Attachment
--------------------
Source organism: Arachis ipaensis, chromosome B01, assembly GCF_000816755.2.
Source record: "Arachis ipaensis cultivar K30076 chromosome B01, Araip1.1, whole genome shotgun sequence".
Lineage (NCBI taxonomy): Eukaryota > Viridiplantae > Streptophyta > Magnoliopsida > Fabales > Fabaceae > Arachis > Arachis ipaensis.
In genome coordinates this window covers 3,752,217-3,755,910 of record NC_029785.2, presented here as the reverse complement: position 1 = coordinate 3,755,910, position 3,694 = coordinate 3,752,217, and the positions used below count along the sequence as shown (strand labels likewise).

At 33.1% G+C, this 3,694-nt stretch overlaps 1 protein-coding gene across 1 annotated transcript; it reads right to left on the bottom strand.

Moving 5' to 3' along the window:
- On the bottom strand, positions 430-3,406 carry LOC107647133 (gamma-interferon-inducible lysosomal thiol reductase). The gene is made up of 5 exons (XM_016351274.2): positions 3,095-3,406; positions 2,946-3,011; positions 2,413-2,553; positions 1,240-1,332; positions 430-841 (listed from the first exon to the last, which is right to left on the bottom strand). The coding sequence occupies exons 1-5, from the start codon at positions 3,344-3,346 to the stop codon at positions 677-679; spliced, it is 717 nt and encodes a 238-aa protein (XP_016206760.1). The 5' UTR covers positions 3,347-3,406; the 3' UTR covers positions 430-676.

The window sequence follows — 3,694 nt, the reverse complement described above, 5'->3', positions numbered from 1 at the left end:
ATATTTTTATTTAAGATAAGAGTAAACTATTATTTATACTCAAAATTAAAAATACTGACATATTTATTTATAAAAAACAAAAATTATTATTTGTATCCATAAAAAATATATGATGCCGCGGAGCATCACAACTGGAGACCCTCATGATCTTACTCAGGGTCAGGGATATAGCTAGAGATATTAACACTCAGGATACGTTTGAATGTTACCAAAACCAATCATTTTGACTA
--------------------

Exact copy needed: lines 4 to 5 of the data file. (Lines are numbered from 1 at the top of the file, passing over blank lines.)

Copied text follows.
In genome coordinates this window covers 3,752,217-3,755,910 of record NC_029785.2, presented here as the reverse complement: position 1 = coordinate 3,755,910, position 3,694 = coordinate 3,752,217, and the positions used below count along the sequence as shown (strand labels likewise).

At 33.1% G+C, this 3,694-nt stretch overlaps 1 protein-coding gene across 1 annotated transcript; it reads right to left on the bottom strand.